?Therearen't serious technical barriers to go to Mars. That's not to say it's nothard, but we're already pioneering long duration human spaceflight with thespace station, which has now been inhabited for the better part of 10 years,which is much longer than a Mars journey,? Stern told SPACE.com. ?We're understanding what the logistical and repair needs are. We've had peoplein space a year at a time, and then when they land, they're out walking aroundthe streets a day or two later. They're not feeling entirely back 100 percentfor a long time, for weeks, but that shows you can send people on a year-longjourney to Mars. And if there are any health concerns, you can always thespacecraft if you have the money to do it and create artificial gravity.
?Radiationis a hazard, but you can, if you have the financial wherewithal, build ashelter inside the spacecraft for the occasional bad day event where you haveto hide out," Stern said. ?So all these things are tractable if someonewanted to cut the check, and invest, as a private investor, to send us to Marson a 10-year program, it's entirely within our technology today. Entirely.?
CornellUniversity astronomer Steve Squyres is alreadyon Mars, at least robotically via NASA?s Spirit and Opportunity rovers,which he has been overseeing as principal rover scientist. But the next 40years, he said, carry the promise of a permanent human settlement on acompletely different planet.
?Where Ihope and think we'll be is that we will have gone back to the moon in order toprove out the technologies and techniques that we need to venture further outin the solar system,? Squyres said in an interview. ?We will have conducted thefirst human missions to near-Earth asteroids, and we'll be in the process ofusing the first permanent, scientific base onthe surface of Mars. That's what I'd like to see and expect to see."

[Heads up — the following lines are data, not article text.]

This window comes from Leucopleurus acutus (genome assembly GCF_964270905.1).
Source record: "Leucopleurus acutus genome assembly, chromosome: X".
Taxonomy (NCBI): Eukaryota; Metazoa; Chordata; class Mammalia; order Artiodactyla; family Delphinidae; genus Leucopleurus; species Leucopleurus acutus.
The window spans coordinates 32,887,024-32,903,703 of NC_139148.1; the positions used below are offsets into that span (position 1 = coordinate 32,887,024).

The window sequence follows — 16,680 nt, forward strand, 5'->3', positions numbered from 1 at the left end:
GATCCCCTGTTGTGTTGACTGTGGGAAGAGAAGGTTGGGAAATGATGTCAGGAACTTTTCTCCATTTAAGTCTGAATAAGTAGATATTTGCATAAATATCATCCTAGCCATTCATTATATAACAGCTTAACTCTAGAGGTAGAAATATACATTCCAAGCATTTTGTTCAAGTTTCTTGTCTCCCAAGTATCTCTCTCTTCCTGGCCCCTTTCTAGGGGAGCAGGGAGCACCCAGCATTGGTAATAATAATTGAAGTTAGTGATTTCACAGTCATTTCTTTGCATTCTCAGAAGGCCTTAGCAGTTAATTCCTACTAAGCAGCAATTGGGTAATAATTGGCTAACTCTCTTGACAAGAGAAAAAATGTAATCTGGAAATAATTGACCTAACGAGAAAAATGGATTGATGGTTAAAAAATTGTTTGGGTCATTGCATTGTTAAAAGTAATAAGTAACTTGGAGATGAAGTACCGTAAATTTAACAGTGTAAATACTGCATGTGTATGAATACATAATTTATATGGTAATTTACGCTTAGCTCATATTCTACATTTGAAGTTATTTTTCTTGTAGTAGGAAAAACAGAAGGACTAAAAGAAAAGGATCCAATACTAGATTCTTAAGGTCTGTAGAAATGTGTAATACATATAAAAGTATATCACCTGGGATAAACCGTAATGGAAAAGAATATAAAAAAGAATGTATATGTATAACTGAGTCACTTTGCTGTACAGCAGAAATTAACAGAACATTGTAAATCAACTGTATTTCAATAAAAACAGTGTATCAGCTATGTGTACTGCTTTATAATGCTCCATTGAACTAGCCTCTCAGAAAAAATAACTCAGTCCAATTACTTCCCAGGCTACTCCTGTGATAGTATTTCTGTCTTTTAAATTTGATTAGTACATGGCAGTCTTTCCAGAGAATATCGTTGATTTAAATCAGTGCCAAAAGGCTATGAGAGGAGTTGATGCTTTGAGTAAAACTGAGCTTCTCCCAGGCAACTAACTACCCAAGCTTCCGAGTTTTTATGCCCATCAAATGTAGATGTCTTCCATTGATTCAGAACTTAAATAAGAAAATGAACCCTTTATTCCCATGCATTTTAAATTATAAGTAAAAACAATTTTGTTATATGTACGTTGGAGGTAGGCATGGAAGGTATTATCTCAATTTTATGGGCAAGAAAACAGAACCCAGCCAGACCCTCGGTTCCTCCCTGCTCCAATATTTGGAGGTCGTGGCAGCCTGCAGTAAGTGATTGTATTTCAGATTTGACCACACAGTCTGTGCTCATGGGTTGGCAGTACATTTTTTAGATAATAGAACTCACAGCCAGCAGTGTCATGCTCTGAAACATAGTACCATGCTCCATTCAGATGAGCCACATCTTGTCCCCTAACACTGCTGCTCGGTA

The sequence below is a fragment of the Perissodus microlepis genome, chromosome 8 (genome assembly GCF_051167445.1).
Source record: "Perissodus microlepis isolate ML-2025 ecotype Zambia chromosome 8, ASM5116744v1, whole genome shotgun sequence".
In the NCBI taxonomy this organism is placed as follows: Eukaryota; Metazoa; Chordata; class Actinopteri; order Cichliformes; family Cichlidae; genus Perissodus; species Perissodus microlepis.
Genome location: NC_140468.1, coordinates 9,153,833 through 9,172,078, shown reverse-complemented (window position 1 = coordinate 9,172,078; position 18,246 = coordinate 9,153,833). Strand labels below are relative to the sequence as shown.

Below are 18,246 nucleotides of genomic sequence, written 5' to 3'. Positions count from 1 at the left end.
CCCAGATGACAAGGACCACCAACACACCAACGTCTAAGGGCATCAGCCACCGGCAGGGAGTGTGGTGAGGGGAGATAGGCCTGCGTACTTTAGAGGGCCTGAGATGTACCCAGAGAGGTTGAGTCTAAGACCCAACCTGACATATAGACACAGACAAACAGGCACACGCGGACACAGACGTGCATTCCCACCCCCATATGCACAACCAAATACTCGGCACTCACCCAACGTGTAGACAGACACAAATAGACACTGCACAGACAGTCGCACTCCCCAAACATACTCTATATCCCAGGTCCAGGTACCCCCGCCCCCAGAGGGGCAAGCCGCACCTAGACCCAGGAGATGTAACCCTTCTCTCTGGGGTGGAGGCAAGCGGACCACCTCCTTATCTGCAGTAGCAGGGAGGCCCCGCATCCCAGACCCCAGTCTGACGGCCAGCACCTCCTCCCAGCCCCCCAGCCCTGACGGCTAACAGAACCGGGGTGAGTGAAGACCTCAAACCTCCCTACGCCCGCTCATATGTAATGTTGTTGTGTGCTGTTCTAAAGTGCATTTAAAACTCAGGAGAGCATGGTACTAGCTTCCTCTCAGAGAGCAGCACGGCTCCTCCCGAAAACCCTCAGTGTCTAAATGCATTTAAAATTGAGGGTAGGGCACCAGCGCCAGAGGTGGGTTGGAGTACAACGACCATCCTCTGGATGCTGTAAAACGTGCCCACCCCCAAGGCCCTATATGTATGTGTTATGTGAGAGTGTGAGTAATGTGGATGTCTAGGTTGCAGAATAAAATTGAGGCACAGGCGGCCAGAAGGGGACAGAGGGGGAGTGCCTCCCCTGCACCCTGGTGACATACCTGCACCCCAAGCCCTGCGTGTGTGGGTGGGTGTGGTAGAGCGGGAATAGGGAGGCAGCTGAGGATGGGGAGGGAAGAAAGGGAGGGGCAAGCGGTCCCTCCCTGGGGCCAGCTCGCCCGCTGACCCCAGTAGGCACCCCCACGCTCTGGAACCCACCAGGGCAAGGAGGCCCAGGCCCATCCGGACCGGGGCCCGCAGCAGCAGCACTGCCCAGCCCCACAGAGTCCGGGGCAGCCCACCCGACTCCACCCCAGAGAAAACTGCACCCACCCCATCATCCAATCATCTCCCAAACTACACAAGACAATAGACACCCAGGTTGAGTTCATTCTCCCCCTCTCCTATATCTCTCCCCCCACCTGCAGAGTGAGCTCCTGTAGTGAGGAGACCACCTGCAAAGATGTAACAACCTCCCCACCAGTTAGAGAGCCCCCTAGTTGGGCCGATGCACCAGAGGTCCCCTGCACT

That is notto say that there are hurdles. Squyres said there is still a barrier of willthat humanity must overcome before reaching the red planet in person.
?There arenew launch vehicles that have to be created and built and tested,? he said.?There are new spacecraft that have to be designed, but there are no technicalmiracles standing in our way. All we've got to do is decide we want to doit."
Goodcitizens of the galaxy
Writer-producerAnn Druyan, widow of the famed astronomer Carl Sagan, may be in a minorityamong those pressing for humanity?s expansion out into the cosmos. The peopleof Earth, Druyanbelieves, may need the next four decades to mature before setting up shopon other worlds.
?Well, I'mnot a big fan of human colonization,? Druyan told SPACE.com. ?Just interms of the kinds of horrendous crimes that we've committed in the past. Andso part of me feels that before we start actually moving into some of theseother worlds, we should be working on our citizenship skills. And our abilityto feed each other, and some of the other things we have to figure out how todo on this planet.
?But Iwould love an exploratory mission to Titan, which to me has one of the mostalluring planetary surfaces that I've yet to see," she said. "Ofcourse there will be all kinds of revelations coming from Kepler, and us beingable to get up to speed on visiting some of these other worlds is a big thingI'd love to happen.
?We do notknow definitively what the case is on Mars. Really, what the situation is.There's been tantalizing evidence here and there, and I think that certainlybears much further investigation as soon as possible," Druyan said.
?Thesemissions are the things that people like to say, well what about hunger? I justdon't see them as necessarily being antithetical to each other," she said."In fact I think they feed us in different ways. But also, the money necessaryto do this kind of exploration, when compared with the defense budget, isreally not even a significant fraction. So I think getting our house in orderhas to go hand in hand with a much more exciting and vigorous program ofexploration.?
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SPACE.comSenior Editor Tariq Malik, Senior Writer Andrea Thompson and Staff Writer ClaraMoskowitz contributed to this report from New York City. This story was updatedto reflect the correct date of the Apollo 11 moon landing.